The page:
Take a stroll along the Pierwalk
by Bill Powell
The new 350-foot Pierwalk located on Mill Creek will be abuzz with things to see and to do this year at the Holly Point Art Show and Seafood Festival at the Deltaville Maritime Museum on Saturday, October 11. Festival-goers will be able to stroll comfortably along the 8-foot-wide wrap-around pier with plenty of room for strolling, talking or just standing and looking. Ramps and steps at both ends of the pier allow easy access for all.
Entering the Pierwalk from the south, the first boat on display will be the deadrise “Hannibal.” This 22’ classic hull, owned by Steve Allen of Deltaville, was used in the river scene of the 2001 Ridley Scott movie of the same name, parts of which were filmed on the James River.
Next on the dock will be the 1952 “Cooper Hill.” Originally built by Rob Dudley on Jackson Creek for oyster tonging, this beautiful 36’ round stern deadrise has been totally restored by her current owner, Keith Ruse of Deltaville Boat Yard. “We saved her from the burn pile and have been working on her on and off the last two years,” said Ruse.
The unusual thing about the “Cooper Hill” is that she is totally open, with no decks or pilot house. “You can really see how she’s put together,” said Ruse. She also has a steering stick, popular with many watermen, rather than a wheel. Very few workboats over 25 feet are undecked. She is powered by a 453 Detroit Diesel. Unsupervised boarding will be allowed.
The Deltaville Maritime Museum has extended “hands across the water” to its sister museum at Tangier Island. Freddie and Cindy Lou Wheatley of Tangier are bringing their 47’ working Deltaville deadrise (from Tangier) and themselves for a first-time trip to the festival and to show off their “Cynthia Lou” (see related story). She will be at the end of the south pier at the turn to the north.
Mr. Wheatley, a credit to watermen everywhere, has promised to man his “pride and joy” and answer any questions about his boat and the work he does aboard her. “Cynthia Lou” will be the only deadrise on display that is still working Bay waters. She was built by Grover Lee Owens of Deltaville in 1989.
Mrs. Wheatley has promised to bring some exhibits and information from the new Tangier Island Museum for display in the Museum Tea House.
The “F.D. Crockett” has moved slightly north along the dock to make room for the “Cynthia Lou.” If you have not seen the “Crockett” since the summer, the progress that has been made will amaze you. With the exception of the original nine logs, every bit of the hull has been replaced. The deck beams are in, topside planking is on, and rub rails are in place—she is a thing of beauty. The “Crockett” will be, when completed, the museum’s signature ambassador to the Bay.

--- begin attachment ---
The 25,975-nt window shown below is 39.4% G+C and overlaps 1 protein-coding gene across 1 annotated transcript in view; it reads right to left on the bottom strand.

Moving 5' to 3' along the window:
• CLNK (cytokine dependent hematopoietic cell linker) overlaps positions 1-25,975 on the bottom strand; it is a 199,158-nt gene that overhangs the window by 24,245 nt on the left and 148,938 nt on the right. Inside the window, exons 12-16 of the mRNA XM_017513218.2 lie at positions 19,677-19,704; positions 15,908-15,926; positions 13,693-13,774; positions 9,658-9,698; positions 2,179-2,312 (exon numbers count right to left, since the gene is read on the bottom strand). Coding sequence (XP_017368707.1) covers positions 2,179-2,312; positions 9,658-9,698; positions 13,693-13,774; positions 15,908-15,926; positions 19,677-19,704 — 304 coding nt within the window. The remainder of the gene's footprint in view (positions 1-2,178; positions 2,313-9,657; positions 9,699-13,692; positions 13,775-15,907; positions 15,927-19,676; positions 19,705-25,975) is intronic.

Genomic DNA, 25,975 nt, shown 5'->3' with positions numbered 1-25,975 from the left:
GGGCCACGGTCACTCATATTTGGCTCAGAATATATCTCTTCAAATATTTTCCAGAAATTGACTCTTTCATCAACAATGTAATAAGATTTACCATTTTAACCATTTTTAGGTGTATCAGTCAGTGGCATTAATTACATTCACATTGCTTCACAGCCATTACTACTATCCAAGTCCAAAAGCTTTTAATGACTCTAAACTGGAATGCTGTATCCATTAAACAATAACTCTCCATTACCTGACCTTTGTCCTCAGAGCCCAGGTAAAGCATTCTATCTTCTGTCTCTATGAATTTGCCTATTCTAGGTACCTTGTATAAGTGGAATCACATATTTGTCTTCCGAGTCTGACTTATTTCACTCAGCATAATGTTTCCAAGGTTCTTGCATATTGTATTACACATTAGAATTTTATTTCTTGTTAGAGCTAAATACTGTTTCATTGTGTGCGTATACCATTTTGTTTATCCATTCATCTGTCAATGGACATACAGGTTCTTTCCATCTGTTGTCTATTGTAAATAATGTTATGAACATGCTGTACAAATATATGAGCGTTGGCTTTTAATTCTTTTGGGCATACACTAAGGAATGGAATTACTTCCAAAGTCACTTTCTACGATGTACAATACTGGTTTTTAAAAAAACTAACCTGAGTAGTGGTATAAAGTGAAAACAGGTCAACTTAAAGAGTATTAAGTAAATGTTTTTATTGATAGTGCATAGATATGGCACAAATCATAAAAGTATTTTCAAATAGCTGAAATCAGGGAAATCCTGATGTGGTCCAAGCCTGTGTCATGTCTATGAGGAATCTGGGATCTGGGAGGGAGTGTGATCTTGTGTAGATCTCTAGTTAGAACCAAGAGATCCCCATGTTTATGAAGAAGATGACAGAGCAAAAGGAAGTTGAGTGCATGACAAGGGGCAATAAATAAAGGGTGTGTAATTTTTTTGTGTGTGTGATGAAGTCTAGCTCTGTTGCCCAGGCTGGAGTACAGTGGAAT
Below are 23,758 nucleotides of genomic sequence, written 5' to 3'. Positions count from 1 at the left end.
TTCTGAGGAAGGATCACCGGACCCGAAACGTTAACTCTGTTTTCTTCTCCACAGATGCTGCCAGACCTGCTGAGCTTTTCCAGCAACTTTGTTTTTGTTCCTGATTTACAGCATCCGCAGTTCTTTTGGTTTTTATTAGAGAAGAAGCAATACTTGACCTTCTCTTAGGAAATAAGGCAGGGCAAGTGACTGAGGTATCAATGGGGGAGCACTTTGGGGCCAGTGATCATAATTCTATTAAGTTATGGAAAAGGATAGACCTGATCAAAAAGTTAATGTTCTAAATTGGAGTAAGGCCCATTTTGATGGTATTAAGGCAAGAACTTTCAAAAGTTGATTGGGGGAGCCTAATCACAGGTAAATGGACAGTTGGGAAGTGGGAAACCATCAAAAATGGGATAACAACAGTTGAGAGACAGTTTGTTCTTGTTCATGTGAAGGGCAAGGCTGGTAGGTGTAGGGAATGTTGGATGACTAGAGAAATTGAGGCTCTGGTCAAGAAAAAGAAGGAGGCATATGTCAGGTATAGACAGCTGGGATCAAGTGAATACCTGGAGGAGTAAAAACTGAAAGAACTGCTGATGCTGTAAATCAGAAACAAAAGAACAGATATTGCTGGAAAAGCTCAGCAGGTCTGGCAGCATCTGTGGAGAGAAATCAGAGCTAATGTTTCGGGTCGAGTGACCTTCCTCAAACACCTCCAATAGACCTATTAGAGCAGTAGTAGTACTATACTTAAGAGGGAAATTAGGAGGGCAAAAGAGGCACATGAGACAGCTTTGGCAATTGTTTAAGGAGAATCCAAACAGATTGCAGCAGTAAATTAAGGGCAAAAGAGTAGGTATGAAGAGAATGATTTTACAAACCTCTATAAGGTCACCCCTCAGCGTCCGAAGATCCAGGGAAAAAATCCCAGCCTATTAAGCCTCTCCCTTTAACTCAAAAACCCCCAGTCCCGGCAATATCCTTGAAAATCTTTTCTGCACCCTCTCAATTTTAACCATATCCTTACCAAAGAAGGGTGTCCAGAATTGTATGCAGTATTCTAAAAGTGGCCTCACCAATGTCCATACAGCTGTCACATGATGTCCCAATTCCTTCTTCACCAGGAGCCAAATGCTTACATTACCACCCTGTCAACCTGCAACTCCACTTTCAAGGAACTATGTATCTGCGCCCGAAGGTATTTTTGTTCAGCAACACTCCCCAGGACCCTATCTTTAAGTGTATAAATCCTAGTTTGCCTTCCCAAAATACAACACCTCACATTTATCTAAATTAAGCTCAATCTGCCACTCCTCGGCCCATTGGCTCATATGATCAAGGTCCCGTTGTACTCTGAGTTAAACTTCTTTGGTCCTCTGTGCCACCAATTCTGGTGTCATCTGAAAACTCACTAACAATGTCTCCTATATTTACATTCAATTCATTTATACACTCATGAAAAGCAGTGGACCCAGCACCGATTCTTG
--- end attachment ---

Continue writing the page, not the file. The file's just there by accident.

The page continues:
John England, project manager and head ship’s carpenter, commented, “When she first arrived, you could see the gracious lines of what obviously was once a beautiful boat, but she was in bad shape. You really need to see the boat now to appreciate how far she’s come, and how much we have accomplished.”
Next along the dock is the Chesapeake Marine Railway’s restored deadrise the “Only Son.” Built by Dooley Weston in 1958 as a patent tonger, this 42’ round stern deadrise hull and pilot house have been completely restored by Jon Farinholt and his team at the railway. With her slightly raked cabin and beaded pilothouse, she is proportioned perfectly. Farinholt and his folks will have someone aboard to answer questions.
The Museum Boatshop hopes to have a restored skipjack moored just off the pier for viewing, but the remaining space from the “Only Son” to the north turn is being left for folks wanting to come to the festival by boat. The entrance channel has been marked and there will be about 150 feet of available space for festival mariners to tie up. First come, first served.
At the north turn will be the museum’s John Smith Barge/Shallop re-creation, “Explorer.” Go 400 years back in time and row or ride the “Explorer,” and pretend you and 17 of your friends are just starting on a 185-day open boat mapping expedition around the Bay with no roof, hostiles on the shore, and no A/C or TV. Let Kaptain Krunch and his intrepid crew guide your journey. But beware! The pirates!
Wes Summerfield, in conjunction with the Museum Boatshop, will have one of the “Wright” skiffs in the water for festival-goers to have a hands-on rowing experience on the creek on a smaller craft. Built at the museum’s July “Family Boatbuilding Week,” this popular, easily-handled flat-bottomed skiff is smooth rowing and stable for young and old alike.
As you are walking the “Pierwalk,” remember, all of these exhibits are on the creek side. Don’t forget to turn around and look to the shore for the “Living Shoreline Exhibit.” Becky Ferrell, Bob Kates, the “Gardenerds” and volunteers too numerous to mention have created a natural shoreline designed to prevent erosion and to beautify, without bulkheads or rip-rap. Bio-logs, grasses and a lot of love and effort have created a shoreline slope effective, edifying, and easy on the eyes. Take a look.
A Master Gardener and shoreline erosion control experts from Hammer Time Marine will be on hand to answer questions.